Here is some great food for thought!
There is the cognitive psychologist Daniel Kahneman, winner of the 2002 Nobel Prize in economics, who has said some very profound and confounding things.
Kahneman says that happiness and satisfaction are distinct where happiness is a momentary experience that arises spontaneously and is fleeting. On the other hand, satisfaction is a long-term feeling, built over time and based on achieving goals and building the kind of life you admire. In fact Kahneman says that working toward one goal may undermine our ability to experience the other.
During his research measuring everyday happiness, he found that spending time with friends was highly effective but for those focused on long-term goal that give satisfaction do not necessarily prioritize socializing, as they’re busy with the bigger picture.
The key here is memory. Satisfaction is retrospective. Happiness occurs in real time. Memory is enduring. Feelings pass. Many of our happiest moments aren’t preserved—they’re not all caught on camera but just happen. And then they’re gone.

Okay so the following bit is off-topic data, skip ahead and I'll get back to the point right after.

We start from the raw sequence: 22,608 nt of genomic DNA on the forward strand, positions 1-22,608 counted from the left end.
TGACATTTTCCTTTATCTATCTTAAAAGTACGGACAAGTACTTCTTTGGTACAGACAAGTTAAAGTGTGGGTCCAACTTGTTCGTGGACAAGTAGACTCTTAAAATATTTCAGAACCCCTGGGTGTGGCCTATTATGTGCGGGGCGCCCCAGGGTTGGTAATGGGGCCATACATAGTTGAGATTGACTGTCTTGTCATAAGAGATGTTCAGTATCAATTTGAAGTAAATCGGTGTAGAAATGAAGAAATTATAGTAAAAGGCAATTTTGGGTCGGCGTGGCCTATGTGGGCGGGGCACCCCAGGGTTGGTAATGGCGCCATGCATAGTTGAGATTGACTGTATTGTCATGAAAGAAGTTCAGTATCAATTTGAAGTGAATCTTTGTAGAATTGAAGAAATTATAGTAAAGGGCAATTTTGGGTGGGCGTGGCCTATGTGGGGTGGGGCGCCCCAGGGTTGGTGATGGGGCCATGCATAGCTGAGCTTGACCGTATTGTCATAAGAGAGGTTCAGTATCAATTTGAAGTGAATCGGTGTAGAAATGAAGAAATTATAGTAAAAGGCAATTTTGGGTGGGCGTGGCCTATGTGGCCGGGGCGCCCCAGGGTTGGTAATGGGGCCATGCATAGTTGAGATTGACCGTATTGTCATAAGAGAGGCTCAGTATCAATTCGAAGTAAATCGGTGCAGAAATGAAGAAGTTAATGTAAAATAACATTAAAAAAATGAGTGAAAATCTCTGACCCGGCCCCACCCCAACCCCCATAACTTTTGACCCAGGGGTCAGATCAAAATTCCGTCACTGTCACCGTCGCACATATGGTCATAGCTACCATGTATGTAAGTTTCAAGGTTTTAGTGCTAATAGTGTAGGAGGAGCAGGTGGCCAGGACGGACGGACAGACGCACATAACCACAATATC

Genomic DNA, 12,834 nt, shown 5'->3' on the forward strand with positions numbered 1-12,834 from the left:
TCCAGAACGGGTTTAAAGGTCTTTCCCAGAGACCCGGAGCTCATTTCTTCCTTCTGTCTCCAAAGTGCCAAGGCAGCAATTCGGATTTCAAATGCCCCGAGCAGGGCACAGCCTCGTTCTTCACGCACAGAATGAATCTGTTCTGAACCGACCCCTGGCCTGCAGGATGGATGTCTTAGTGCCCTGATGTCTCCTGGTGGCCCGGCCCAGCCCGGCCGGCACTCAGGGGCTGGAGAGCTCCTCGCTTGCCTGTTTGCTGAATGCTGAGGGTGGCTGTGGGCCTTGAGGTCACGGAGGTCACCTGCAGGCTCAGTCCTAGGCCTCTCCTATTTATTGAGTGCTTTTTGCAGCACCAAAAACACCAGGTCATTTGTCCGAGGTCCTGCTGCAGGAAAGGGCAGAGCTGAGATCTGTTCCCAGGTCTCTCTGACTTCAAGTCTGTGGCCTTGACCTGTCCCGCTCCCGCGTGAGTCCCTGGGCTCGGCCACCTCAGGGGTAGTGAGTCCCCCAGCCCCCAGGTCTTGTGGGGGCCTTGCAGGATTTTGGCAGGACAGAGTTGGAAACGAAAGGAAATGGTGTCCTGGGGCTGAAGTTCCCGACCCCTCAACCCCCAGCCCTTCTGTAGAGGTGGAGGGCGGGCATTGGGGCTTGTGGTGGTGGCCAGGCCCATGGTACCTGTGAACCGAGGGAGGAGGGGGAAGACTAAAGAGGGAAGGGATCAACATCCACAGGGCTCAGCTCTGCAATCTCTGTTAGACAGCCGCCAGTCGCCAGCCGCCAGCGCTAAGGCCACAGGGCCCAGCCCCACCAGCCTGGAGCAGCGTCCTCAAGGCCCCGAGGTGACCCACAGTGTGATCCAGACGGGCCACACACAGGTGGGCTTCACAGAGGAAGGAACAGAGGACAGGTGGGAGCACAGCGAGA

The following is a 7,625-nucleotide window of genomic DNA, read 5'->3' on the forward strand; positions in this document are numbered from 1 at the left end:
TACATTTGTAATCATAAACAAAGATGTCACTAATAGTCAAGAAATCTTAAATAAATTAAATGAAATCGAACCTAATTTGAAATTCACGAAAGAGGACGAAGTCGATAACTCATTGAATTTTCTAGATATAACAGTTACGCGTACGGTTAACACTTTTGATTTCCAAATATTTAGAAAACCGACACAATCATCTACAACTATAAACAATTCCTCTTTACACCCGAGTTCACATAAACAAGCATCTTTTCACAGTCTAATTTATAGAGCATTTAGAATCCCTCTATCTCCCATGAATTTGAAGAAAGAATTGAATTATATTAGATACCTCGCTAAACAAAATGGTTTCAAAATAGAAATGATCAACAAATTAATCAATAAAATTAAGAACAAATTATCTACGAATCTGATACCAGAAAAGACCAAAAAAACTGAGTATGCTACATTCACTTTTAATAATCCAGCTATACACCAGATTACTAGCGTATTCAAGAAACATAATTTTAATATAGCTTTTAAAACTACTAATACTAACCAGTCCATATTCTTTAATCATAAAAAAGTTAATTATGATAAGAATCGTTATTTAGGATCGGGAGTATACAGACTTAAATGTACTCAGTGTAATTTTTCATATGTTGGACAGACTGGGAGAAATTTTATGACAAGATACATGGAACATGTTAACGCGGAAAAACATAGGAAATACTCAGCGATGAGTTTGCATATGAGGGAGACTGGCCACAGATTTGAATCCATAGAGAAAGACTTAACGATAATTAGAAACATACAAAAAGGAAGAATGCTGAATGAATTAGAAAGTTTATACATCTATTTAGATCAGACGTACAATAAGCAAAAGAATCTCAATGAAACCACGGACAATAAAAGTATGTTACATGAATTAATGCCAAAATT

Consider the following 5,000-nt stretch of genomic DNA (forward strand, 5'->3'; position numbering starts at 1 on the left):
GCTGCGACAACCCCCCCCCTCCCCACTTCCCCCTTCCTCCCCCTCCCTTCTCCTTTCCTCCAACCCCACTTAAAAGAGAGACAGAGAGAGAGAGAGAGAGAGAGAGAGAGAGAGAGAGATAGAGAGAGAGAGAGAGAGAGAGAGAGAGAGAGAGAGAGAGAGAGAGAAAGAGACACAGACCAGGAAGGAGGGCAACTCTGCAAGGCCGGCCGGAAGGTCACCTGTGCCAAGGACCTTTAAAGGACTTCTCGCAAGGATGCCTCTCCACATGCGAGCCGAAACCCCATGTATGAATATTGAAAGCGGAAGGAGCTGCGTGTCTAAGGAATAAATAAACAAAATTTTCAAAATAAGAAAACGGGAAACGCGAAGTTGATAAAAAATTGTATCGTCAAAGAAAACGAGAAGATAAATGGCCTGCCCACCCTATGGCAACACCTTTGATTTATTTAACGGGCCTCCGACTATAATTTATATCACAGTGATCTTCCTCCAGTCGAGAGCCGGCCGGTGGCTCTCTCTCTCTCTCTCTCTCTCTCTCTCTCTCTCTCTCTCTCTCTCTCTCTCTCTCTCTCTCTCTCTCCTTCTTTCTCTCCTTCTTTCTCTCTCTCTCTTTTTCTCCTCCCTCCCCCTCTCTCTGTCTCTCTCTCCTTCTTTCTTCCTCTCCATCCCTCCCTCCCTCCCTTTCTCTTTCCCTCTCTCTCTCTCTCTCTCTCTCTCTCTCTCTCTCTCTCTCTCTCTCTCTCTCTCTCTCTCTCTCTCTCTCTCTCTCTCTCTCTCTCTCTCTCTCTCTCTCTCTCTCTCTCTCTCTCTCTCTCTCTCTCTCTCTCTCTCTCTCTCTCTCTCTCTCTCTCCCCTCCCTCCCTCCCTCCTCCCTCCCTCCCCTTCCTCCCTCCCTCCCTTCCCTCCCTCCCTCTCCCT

The psychologist says that when on vacation, we do things in anticipation of creating satisfying memories to reflect on later and we are somewhat less interested in actually having a good time.
Kahneman’s research on happiness is what led to many coining the happiness indices world over, given this human emotion its legitimate standing as an economic and social force.
Its been five years since he gave up research on happiness and is now working on “noise” or the overload of data which clouds decision making.
So what are you looking for? Happiness or satisfaction?